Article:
By Glenn Walker
There's been a lot of buzz about DC Comics' new T.H.U.N.D.E.R. Agents series, and for those who aren't long-time comics readers, or not so nostalgic for the Silver Age, you might be asking the questions: Who are the T.H.U.N.D.E.R. Agents? and Why should I care? That's what I'm here for, with my vast storehouse of useless comics knowledge I call my head. Let me tell you folks, about the T.H.U.N.D.E.R. Agents…
Back in the day, or the late 1960s, the comics industry was a bit different. If you were looking for superheroes, you only really had two choices: DC Comics or Marvel Comics. Occasionally however, a third option would pop up. One of the most intriguing was Tower Comics, which made the scene in 1965 with the T.H.U.N.D.E.R. Agents. They were a different take on the superhero concept, riding the trend of espionage, and borrowing an acronymonic name (for the record The Higher United Nations Defense Enforcement Reserves) – they presented something new, and readers were thrilled. Tower presented more pages and fewer ads, albeit with a higher price (a whole quarter in a world of twelve cent comics), and introduced a whole new universe of super-powered characters.
This superhero universe, however, was rooted in reality with its espionage background. Powers came from devices, and those devices came with a price. Use the power, lose your life. Also, they weren't heroes in the traditional sense – this was just their day job. New concepts drew in the readers, and the characters, while some weren't that original at first glance, offered new spins on those ideas. And some of the amazing talent that worked on the titles included Wally Wood, Gil Kane, and Steve Ditko.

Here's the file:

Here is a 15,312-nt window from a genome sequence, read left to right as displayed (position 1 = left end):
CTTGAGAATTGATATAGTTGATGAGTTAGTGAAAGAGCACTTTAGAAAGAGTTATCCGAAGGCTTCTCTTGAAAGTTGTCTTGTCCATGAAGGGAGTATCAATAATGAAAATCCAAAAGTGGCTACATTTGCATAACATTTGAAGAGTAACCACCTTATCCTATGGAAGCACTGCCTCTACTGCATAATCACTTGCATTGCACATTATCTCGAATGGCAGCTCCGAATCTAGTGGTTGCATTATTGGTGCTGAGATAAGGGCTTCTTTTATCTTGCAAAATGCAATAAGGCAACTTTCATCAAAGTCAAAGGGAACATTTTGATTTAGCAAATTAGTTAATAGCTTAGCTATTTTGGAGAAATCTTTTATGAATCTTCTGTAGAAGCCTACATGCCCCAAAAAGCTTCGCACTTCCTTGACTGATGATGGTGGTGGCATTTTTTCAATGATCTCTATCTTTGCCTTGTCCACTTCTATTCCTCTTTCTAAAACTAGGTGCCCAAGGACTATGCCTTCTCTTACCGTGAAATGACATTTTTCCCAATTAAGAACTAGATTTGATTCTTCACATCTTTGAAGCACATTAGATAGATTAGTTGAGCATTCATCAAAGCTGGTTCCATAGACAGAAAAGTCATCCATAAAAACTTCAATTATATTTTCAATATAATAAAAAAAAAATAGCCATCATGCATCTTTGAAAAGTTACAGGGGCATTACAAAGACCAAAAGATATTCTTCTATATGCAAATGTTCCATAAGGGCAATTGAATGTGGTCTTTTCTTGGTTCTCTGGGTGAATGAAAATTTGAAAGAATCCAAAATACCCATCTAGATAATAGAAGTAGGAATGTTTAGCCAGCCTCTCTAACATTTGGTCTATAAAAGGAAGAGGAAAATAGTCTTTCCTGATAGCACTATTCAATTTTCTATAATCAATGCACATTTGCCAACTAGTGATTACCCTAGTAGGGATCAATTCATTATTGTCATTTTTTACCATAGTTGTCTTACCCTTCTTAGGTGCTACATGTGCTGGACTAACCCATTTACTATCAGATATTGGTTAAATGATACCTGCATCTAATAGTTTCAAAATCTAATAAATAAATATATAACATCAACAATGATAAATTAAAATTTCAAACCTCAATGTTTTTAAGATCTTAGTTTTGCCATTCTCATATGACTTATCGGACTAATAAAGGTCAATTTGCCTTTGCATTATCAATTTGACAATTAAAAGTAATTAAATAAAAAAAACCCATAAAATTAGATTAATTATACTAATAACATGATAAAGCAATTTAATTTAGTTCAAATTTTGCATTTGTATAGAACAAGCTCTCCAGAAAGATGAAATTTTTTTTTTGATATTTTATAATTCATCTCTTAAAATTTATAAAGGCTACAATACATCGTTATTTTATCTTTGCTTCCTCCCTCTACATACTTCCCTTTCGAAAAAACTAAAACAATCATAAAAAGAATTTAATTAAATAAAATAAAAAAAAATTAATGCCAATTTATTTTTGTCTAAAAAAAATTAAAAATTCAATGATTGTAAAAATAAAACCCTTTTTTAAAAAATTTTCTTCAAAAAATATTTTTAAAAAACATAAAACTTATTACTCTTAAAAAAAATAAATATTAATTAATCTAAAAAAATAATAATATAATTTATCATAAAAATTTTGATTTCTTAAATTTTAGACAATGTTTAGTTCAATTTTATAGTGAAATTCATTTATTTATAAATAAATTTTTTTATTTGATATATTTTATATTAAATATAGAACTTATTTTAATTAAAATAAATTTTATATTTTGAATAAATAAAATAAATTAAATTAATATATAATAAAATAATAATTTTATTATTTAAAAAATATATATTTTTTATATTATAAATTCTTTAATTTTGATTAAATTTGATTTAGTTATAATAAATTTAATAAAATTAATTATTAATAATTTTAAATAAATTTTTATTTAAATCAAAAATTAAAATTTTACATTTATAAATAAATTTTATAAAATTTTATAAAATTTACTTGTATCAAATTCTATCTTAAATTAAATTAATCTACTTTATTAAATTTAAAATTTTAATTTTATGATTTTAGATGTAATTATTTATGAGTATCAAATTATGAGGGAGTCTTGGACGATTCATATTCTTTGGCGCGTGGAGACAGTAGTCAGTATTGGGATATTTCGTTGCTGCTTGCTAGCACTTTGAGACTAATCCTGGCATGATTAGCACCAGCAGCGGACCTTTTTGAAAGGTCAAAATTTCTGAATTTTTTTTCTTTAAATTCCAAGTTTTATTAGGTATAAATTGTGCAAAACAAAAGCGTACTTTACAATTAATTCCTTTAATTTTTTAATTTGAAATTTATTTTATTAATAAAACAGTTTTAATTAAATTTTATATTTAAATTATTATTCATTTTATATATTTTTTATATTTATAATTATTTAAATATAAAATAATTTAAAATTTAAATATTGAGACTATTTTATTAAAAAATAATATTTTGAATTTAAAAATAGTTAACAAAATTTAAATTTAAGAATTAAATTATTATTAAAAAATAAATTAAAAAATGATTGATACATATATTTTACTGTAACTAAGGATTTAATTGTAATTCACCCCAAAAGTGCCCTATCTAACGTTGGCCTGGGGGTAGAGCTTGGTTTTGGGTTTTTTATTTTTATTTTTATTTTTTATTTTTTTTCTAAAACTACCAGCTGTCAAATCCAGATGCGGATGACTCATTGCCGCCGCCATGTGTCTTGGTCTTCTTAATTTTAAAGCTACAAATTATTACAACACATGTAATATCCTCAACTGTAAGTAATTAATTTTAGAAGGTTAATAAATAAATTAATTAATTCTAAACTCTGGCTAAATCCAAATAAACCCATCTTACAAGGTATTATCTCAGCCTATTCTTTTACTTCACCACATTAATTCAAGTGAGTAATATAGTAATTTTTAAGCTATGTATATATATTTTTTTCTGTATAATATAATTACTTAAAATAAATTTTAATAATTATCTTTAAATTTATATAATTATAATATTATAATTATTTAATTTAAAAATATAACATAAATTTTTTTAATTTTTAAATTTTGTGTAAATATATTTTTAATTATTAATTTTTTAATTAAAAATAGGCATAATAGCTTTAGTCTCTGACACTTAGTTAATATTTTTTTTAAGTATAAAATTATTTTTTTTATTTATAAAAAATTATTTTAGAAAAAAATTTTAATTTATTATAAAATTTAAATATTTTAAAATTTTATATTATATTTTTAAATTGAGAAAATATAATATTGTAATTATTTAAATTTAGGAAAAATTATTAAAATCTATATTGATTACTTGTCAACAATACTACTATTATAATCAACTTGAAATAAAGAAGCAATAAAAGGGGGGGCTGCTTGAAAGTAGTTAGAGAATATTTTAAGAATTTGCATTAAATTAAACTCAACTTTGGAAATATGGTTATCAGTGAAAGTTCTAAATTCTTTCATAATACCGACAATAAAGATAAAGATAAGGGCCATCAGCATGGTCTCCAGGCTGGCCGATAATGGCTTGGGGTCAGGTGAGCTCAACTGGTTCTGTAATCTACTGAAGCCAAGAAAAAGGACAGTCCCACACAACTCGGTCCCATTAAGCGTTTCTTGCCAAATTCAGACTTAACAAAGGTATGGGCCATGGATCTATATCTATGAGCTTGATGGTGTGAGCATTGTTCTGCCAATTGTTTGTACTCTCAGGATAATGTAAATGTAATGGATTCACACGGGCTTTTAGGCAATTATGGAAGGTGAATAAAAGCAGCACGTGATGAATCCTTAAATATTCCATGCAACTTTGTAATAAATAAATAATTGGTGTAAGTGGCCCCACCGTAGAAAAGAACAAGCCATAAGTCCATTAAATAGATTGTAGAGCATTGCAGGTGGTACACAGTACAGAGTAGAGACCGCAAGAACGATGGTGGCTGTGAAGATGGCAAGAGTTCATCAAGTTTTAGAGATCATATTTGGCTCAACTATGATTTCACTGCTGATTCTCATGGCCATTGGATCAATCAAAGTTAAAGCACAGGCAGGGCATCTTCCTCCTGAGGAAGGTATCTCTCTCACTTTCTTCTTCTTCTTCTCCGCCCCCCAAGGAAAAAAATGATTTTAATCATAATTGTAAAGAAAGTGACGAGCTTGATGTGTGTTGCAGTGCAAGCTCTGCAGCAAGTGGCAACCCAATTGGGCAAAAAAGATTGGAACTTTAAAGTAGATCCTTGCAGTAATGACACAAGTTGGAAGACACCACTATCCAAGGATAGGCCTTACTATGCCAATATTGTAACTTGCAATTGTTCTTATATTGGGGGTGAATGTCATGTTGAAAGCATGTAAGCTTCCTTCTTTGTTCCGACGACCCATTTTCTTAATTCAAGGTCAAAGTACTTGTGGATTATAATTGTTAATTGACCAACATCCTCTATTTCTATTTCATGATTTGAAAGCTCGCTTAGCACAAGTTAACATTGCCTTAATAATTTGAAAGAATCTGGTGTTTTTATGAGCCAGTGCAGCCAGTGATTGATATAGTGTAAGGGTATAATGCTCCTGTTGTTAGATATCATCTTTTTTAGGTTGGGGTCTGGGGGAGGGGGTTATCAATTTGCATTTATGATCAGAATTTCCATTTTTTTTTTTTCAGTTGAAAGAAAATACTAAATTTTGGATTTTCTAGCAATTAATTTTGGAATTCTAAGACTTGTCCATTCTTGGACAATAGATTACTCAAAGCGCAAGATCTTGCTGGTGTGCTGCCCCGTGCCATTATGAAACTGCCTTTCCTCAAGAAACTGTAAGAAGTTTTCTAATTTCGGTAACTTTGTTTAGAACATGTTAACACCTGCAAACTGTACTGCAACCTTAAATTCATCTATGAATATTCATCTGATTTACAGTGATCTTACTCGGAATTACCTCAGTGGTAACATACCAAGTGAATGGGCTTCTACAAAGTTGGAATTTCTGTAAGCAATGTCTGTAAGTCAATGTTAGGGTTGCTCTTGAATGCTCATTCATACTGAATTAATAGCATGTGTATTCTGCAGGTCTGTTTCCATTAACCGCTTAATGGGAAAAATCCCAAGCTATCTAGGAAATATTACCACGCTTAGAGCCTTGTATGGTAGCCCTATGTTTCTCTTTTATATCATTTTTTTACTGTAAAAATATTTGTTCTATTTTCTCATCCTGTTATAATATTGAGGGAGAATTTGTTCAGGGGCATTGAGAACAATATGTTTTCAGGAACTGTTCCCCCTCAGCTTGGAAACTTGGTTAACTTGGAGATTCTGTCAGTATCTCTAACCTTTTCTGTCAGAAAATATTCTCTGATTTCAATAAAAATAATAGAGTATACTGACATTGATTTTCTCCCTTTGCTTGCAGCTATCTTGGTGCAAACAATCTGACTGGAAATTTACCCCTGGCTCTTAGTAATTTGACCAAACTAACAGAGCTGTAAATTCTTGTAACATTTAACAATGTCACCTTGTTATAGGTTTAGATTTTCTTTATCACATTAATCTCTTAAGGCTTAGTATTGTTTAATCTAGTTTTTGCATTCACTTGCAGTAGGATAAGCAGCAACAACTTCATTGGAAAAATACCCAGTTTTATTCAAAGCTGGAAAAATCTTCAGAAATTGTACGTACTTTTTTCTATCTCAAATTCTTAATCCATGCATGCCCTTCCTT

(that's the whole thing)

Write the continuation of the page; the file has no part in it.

Dynamo utilized the Thunderbelt, which made him super-strong and almost invulnerable. NoMan was an android, so popular in the Silver Age, who not only wore a cloak of invisibility decades before Harry Potter, but if he died, he could transfer his mind into any one of numerous other robot bodies. Menthor was a double agent, yet when he wore his helmet, he gained mental powers and also became a force for good. Lightning was a speedster who aged a bit every time he used his super speed. Raven was a streamlined Hawkman, while U.N.D.E.R.S.E.A. Agent (I told you acronyms were hot) was Aquaman as a secret agent. They even had a support team called the T.H.U.N.D.E.R. Squad led by a guy named Weed who was what guys like Snapper Carr and Rick Jones should have been.
The heroes were countered by the evil acronym S.P.I.D.E.R., and a host of other baddies, the most infamous of whom was the Iron Maiden. Part Doctor Doom, part Catwoman, her relationship with Dynamo was hotter and more complicated than any we had seen in comics so far. We even had our first real superhero death in comics with Menthor in T.H.U.N.D.E.R. Agents #7 (1966). It was violent, gripping, and unlike later comic book deaths, no take-backs. Dead was dead.
The T.H.U.N.D.E.R. Agents titles (there were several, the main one and various solo books) lasted for a few years and then eventually the money and the interest died down. However, the characters were fondly remembered by those who saw them first, and over the years, many revivals flourished. Legal complications made anything permanent almost impossible, but for the past decade, DC Comics has struggled to get the rights – and now they have them.
The new T.H.U.N.D.E.R. Agents title is written by Nick Spencer (of Morning Glories fame) with art by "CAFU" (Carlos Alberto Fernandez Urbano), whose work graced some of the Superman books this past year. The concept of the superhero gig being a job as opposed to a legacy, and the deadly aspect of the powers, are the central themes here. The latest issue (#4) even featured a history of the team by artist George Perez, who had worked on one of the more visible revivals of the characters in the 1980s.
I am loving this series, and it just gets better with each issue – it's recommended. And if you'd like more insight into the history of the world and characters of the T.H.U.N.D.E.R. Agents, you might want to check out my feature article in Comic Fan! #4, available here from Main Enterprises. Yeah, shameless plug, but they're good folks.